Oct. 31 (Bloomberg) -- New Zealand Prime Minister John Key started his National Party’s campaign for a second term as rivals seek to claw back the government’s lead in opinion polls even after a year of fiscal setbacks and tragedy.
Key’s pitch for re-election on Nov. 26 began yesterday with a pledge to spend NZ$1 billion ($820 million) on school building projects, according to a copy of his campaign speech in Auckland posted on his website. The money will be the “first priority” of a new fund, the Future Investment Fund, that will have as much as NZ$7 billion from the sale of government stakes in energy companies and Air New Zealand Ltd.
The prime minister wants voters to back his program of debt reduction, spending cuts and low taxes that he says will boost incomes as the economy recovers from recession and natural disasters. The National Party had a 53.3 percent approval rating in a poll of 750 voters published Oct. 29, compared with the 30.3 percent support for the main opposition Labour Party, led by Phil Goff.
“Make no mistake -- New Zealanders have a very clear choice this election,” Key said in the speech.
“They can choose to go forward with a strong, stable National-led government,” he said. “Or they can stop and then head backwards with a negative Labour Party that wants to borrow more, spend more, tax more, put more costs on business and push back everyone’s well-earned retirement.”
Year of Disasters
New Zealand is choosing its next leaders after a year blighted by earthquakes, a mining tragedy and its first credit downgrade in 13 years. Key’s government has avoided widespread criticism for its handling of the events and New Zealand’s victory in the Rugby World Cup a week ago remains fresh in the minds of many of the nation’s 4.4 million people.
“National has shown over the last three years that we can deliver strong and stable government in what have been very difficult times,” Key said yesterday.
Goff officially began his campaign last week by saying he would lift the retirement age to 67 from 65 if elected to counter the effect of an aging population on superannuation. New Zealand lost its top credit grades at Standard and Poor’s and Fitch Ratings on Sept. 30 on concern that government and household debt was expanding.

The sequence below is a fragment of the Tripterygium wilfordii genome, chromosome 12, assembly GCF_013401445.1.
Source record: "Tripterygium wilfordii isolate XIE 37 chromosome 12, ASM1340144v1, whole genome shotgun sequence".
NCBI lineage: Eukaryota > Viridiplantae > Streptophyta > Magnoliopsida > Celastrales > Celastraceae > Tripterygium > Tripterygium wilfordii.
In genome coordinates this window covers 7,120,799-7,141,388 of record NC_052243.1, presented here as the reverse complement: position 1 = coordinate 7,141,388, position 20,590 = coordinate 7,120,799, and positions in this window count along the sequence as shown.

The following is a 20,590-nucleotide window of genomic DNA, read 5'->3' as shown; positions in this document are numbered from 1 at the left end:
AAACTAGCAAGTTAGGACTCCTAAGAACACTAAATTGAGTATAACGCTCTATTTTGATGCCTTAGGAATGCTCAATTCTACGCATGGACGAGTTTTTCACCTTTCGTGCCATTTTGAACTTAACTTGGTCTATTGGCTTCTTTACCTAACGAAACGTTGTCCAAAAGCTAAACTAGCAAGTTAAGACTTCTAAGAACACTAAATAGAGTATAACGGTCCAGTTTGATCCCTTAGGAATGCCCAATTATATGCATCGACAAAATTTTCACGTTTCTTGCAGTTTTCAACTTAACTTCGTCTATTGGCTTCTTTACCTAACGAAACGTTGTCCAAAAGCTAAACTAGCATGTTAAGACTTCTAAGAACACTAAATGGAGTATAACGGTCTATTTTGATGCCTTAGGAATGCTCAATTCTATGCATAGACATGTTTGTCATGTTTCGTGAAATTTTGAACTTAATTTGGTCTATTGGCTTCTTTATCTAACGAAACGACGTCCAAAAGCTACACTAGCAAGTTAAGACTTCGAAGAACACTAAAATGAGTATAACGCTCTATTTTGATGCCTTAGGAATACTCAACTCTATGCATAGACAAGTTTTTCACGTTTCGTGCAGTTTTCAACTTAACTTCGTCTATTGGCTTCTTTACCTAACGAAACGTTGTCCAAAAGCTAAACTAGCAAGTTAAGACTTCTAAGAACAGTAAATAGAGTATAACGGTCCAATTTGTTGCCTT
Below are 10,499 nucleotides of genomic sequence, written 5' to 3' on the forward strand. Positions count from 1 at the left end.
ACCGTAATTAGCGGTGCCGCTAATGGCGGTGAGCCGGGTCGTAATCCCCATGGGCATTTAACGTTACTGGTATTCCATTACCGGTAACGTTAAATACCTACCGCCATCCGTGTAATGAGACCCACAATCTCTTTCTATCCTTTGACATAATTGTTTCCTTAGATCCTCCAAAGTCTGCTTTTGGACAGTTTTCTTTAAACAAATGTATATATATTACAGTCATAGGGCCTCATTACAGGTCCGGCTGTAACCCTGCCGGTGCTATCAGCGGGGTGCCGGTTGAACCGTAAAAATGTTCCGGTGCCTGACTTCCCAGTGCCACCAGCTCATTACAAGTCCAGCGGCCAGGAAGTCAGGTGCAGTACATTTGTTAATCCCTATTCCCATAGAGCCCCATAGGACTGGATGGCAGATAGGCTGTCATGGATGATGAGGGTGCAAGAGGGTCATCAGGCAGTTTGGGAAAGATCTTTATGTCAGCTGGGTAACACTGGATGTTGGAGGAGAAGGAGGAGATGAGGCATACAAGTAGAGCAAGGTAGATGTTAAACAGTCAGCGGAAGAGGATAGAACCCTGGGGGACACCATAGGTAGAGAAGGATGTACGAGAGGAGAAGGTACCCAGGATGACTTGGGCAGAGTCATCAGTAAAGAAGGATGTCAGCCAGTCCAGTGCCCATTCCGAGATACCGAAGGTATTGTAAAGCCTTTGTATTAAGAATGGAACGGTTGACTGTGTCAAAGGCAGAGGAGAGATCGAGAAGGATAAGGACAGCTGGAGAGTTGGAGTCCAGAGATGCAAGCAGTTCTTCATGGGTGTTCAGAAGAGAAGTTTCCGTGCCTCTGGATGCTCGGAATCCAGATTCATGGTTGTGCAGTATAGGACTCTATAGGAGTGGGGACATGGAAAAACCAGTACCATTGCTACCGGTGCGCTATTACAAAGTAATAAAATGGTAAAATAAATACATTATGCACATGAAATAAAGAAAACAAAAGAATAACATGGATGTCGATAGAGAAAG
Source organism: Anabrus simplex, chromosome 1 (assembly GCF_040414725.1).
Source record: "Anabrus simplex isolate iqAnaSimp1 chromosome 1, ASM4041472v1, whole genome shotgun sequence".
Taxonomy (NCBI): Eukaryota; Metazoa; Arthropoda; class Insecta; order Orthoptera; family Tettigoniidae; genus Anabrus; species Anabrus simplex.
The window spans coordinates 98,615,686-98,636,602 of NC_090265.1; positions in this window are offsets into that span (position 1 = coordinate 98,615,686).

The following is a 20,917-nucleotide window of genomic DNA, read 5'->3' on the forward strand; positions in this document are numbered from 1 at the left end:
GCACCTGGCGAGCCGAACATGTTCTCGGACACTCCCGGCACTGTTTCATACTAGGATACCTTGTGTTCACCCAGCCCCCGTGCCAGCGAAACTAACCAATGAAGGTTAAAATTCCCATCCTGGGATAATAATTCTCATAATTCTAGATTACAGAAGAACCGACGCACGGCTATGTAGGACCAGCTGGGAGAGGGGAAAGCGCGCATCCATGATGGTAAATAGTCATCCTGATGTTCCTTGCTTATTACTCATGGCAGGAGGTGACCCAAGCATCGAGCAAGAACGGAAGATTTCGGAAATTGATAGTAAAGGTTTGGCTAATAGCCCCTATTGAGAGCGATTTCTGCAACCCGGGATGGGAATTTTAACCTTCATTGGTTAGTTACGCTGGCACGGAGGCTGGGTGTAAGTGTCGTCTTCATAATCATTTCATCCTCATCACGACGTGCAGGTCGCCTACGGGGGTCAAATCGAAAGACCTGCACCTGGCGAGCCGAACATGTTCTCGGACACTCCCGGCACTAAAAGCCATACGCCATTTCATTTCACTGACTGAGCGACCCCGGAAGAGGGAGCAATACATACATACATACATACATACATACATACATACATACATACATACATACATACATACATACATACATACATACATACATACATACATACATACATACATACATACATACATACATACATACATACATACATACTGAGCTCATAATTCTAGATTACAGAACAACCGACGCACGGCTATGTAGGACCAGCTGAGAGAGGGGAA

“Things can’t go on as they are,” Goff said in an Oct. 27 statement. “We are not saving enough. We need to do better. We must pay back the debt, save more and live within our means.”
Elections are held every three years in New Zealand. About 2.4 million people voted in 2008, which saw Prime Minister Helen Clark’s Labour-led government removed after nine years in power. About 45 percent of people voted for National that year and 34 percent for Labour.
New Zealand has suffered disasters since September last year, when a magnitude-7 earthquake struck Christchurch, the nation’s second-biggest city. That temblor was followed by a fatal mining disaster, a Feb. 22 quake in Christchurch that killed 181 people and the grounding of a container ship this month that caused the nation’s worst environmental accident.
Key said his government plans to upgrade the nation’s schools, of which 60 percent are over 50 years old, with “quite a number” either leaky or prone to earthquake risks.
The $1 billion in funding will mean an increase of more than 50 percent in the amount spent on school building projects, he said.
“Our goal is to ensure that as much as possible, all schools, whatever their age, can provide the same learning opportunities as new schools,” he said.
The country’s National-led government is supported by the minority parties Maori, ACT, Mana and United Future. Opposing parties also include Green and Progressive.
New Zealand has had a mixed-member proportional voting system since 1996. Under the system, voters cast two ballots, one for a party and the other for a candidate in their constituency. Seats in parliament are allocated based on the share of the party vote, with members from party lists joining successful constituent candidates to achieve the overall proportion. Parties must get at least 5 percent support or win a constituency to be eligible for parliamentary places.
At this year’s election, a referendum is being held to assess support for the system and gauge the popularity of alternatives. If a majority of voters want change, parliament will decide on whether to conduct a referendum in 2014 to choose between MMP and the most favored alternative.
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--With assistance from Tracy Withers in Wellington and Jacob Greber in Sydney. Editor: Paul Tighe, Jim McDonald
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